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Growing into myself: as a mixed race female in the performing arts industry.

An insight into my journey as a young, mixed-race female pursuing my passion in the performing arts industry. The growth I have experienced through surrounding myself with like-minded people, immersing myself in the ‘culture’ of dance and training to the maximum has shaped all aspects of my life. Learning to accept and acknowledge vulnerabilities within my dancing and personal life has pushed me to discover new avenues to develop myself, which I am excited to share with you all!

The hardest challenge I have ever had to overcome is learning to navigate the world through my own lens. The most challenging part is that I still can’t place a destination of ‘overcoming’ this, I am constantly learning and growing; hence prolonging the process. Which I don’t mind. I always noticed that the people who inspired me most were those who knew their own artistry, they owned their style and were comfortable in who they are.

Recently, I have consciously understood that I have a long way to go in growing into myself. After enjoying the blissfulness of transitioning to my natural hair, I realised that there was much more growth in myself to look forward to. As a young mixed-raced female aspiring to be successful in the professional dance industry, I have built up a strength, mentally. I have learnt to try and take on criticism positively and to not let it beat me down. This has carried me through many moments in my life, which I am still learning from.


The performing arts industry is tough, cut-throat and brutal, but it is also the most renowned creative outlet in the world.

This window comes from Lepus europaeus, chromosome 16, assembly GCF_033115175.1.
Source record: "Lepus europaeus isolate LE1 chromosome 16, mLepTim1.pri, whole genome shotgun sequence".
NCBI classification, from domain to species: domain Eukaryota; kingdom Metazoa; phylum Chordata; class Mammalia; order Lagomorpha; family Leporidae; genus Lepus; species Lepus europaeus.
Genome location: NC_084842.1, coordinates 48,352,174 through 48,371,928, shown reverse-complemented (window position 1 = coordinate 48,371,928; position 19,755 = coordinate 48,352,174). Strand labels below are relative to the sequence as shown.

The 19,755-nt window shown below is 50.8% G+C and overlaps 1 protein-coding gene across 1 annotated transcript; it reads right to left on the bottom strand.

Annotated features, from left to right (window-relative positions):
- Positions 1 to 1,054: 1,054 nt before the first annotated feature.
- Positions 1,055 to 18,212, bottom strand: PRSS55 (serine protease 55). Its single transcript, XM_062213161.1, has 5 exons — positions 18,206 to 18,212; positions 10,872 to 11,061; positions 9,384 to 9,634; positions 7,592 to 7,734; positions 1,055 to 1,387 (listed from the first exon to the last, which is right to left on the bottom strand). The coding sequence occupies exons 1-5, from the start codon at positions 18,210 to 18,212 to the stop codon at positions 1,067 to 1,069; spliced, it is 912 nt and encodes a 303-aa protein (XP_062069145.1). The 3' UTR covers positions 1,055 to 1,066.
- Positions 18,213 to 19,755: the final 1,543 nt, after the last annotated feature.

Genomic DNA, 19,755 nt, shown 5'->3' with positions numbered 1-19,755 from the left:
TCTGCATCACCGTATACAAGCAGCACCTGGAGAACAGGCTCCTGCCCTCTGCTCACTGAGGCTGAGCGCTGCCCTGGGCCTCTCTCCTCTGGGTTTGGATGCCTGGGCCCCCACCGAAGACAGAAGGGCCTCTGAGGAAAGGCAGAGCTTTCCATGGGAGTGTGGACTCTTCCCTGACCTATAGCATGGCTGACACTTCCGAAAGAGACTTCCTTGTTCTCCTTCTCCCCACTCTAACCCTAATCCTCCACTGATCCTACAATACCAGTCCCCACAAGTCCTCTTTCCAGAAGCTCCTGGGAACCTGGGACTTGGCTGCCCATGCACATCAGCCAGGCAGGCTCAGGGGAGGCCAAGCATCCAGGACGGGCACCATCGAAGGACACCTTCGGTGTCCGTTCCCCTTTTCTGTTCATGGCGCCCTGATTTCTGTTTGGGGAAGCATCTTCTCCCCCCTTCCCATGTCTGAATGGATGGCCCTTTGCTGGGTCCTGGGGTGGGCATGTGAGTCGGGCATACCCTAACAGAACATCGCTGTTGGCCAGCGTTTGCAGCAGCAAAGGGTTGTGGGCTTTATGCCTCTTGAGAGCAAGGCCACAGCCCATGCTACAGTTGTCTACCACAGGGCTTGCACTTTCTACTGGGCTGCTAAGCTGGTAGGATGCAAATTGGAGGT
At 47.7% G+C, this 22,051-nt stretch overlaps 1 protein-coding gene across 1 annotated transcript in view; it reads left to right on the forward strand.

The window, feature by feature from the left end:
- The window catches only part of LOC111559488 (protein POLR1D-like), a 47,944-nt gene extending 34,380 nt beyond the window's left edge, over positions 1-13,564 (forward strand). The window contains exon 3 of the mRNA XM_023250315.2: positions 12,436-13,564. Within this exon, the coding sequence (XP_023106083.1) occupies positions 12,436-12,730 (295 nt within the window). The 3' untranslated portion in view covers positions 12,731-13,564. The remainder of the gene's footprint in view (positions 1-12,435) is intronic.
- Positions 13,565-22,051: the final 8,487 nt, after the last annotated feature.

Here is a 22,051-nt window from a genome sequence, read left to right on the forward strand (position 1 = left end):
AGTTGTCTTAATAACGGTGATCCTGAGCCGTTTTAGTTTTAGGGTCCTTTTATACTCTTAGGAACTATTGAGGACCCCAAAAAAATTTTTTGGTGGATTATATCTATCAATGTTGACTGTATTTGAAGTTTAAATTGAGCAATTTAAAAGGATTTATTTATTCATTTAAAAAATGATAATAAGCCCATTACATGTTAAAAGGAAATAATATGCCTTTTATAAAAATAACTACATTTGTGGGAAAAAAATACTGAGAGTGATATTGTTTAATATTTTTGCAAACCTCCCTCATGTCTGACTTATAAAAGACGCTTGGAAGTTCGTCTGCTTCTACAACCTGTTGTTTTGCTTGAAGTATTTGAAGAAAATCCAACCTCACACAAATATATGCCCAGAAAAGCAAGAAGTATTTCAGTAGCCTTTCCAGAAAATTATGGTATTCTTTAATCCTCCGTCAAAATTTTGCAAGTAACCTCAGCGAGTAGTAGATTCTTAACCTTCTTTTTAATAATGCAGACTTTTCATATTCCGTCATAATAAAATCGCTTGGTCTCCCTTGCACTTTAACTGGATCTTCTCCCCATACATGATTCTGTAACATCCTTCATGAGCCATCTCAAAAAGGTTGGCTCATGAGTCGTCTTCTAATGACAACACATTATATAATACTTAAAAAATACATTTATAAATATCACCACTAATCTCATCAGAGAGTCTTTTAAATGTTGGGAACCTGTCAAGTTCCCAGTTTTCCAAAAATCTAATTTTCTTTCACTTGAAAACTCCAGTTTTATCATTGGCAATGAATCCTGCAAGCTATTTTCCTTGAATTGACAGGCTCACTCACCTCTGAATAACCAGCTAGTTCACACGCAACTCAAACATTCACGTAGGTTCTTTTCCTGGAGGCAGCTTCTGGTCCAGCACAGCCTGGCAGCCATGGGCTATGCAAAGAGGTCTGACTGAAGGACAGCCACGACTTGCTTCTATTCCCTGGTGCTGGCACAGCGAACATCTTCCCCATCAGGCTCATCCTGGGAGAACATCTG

There have been moments in my life where I wasn’t sure why I was pursuing the career of a performer/dancer. The first time I experienced this was when I had begun my full-time training as a dancer. In hindsight, it was exactly what I needed to ignite the fire in me. As a young female who took pride in achieving well academically, it was always made apparent to me that going to university would be the ‘easier’ or more ‘secure’ pathway. But that didn’t seem at all appealing to me. It was always just known to me that I would train hard to pursue my dream of becoming a professional dancer.

The most difficult part of this life choice was explaining to people what this meant; well those who weren’t familiar with the performing arts industry. I noticed during this time that for most people within society, if you were not going to university or starting a trade – you were on a GAP YEAR.

This always infuriated me. I found it difficult to understand why people still didn’t accept that university wasn’t the only way to have a career. I hope to complete my academic studies eventually, but right now my career as a dancer is THE most important

thing to me. Back then, eventually these comments cast doubt in my mind. I didn’t know whether I was mentally and physically strong enough to make it through a year of intense training. It took an emotional event in my life to help me come to the realisation that I was going to do whatever it took to fulfil my dreams. Any other aspirations would have to wait.